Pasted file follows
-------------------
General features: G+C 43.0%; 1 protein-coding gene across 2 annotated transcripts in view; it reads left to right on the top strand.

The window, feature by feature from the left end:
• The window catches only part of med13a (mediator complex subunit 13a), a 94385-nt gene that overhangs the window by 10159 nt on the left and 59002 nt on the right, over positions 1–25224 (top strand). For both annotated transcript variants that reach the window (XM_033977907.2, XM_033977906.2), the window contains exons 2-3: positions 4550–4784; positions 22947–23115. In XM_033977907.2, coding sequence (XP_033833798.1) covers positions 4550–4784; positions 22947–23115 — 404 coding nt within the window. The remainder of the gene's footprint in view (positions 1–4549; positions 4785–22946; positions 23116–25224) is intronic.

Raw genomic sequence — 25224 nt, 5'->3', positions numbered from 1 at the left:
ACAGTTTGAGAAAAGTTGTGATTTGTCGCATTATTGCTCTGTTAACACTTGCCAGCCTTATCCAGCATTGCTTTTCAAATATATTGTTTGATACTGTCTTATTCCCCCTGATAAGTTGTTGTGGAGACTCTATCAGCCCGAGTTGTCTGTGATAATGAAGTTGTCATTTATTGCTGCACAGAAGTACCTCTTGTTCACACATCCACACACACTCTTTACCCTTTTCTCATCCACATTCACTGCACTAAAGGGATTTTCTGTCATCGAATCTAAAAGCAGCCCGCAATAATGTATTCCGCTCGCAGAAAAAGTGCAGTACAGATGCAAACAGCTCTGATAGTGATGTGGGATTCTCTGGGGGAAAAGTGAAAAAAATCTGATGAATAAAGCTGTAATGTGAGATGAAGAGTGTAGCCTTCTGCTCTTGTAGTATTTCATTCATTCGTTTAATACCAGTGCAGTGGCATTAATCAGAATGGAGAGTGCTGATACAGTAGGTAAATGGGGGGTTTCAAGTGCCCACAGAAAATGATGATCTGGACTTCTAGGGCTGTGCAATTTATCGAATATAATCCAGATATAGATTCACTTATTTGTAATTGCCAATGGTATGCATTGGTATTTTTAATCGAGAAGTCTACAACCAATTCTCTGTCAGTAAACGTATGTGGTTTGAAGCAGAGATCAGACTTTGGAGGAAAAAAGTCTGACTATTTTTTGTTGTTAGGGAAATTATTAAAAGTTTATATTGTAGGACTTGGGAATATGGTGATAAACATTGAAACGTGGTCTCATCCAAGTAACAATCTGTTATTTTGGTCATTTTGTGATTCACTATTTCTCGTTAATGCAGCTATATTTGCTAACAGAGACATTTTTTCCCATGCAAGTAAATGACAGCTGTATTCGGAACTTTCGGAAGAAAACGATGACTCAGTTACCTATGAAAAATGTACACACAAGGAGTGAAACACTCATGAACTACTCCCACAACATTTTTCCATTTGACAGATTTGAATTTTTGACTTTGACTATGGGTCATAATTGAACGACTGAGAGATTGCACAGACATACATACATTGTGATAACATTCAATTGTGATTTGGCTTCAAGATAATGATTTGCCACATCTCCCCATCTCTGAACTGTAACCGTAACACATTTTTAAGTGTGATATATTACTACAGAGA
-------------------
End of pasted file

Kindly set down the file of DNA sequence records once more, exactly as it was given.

General features: G+C 43.0%; 1 protein-coding gene across 2 annotated transcripts in view; it reads left to right on the top strand.

The window, feature by feature from the left end:
• The window catches only part of med13a (mediator complex subunit 13a), a 94385-nt gene that overhangs the window by 10159 nt on the left and 59002 nt on the right, over positions 1–25224 (top strand). For both annotated transcript variants that reach the window (XM_033977907.2, XM_033977906.2), the window contains exons 2-3: positions 4550–4784; positions 22947–23115. In XM_033977907.2, coding sequence (XP_033833798.1) covers positions 4550–4784; positions 22947–23115 — 404 coding nt within the window. The remainder of the gene's footprint in view (positions 1–4549; positions 4785–22946; positions 23116–25224) is intronic.

Raw genomic sequence — 25224 nt, 5'->3', positions numbered from 1 at the left:
ACAGTTTGAGAAAAGTTGTGATTTGTCGCATTATTGCTCTGTTAACACTTGCCAGCCTTATCCAGCATTGCTTTTCAAATATATTGTTTGATACTGTCTTATTCCCCCTGATAAGTTGTTGTGGAGACTCTATCAGCCCGAGTTGTCTGTGATAATGAAGTTGTCATTTATTGCTGCACAGAAGTACCTCTTGTTCACACATCCACACACACTCTTTACCCTTTTCTCATCCACATTCACTGCACTAAAGGGATTTTCTGTCATCGAATCTAAAAGCAGCCCGCAATAATGTATTCCGCTCGCAGAAAAAGTGCAGTACAGATGCAAACAGCTCTGATAGTGATGTGGGATTCTCTGGGGGAAAAGTGAAAAAAATCTGATGAATAAAGCTGTAATGTGAGATGAAGAGTGTAGCCTTCTGCTCTTGTAGTATTTCATTCATTCGTTTAATACCAGTGCAGTGGCATTAATCAGAATGGAGAGTGCTGATACAGTAGGTAAATGGGGGGTTTCAAGTGCCCACAGAAAATGATGATCTGGACTTCTAGGGCTGTGCAATTTATCGAATATAATCCAGATATAGATTCACTTATTTGTAATTGCCAATGGTATGCATTGGTATTTTTAATCGAGAAGTCTACAACCAATTCTCTGTCAGTAAACGTATGTGGTTTGAAGCAGAGATCAGACTTTGGAGGAAAAAAGTCTGACTATTTTTTGTTGTTAGGGAAATTATTAAAAGTTTATATTGTAGGACTTGGGAATATGGTGATAAACATTGAAACGTGGTCTCATCCAAGTAACAATCTGTTATTTTGGTCATTTTGTGATTCACTATTTCTCGTTAATGCAGCTATATTTGCTAACAGAGACATTTTTTCCCATGCAAGTAAATGACAGCTGTATTCGGAACTTTCGGAAGAAAACGATGACTCAGTTACCTATGAAAAATGTACACACAAGGAGTGAAACACTCATGAACTACTCCCACAACATTTTTCCATTTGACAGATTTGAATTTTTGACTTTGACTATGGGTCATAATTGAACGACTGAGAGATTGCACAGACATACATACATTGTGATAACATTCAATTGTGATTTGGCTTCAAGATAATGATTTGCCACATCTCCCCATCTCTGAACTGTAACCGTAACACATTTTTAAGTGTGATATATTACTACAGAGA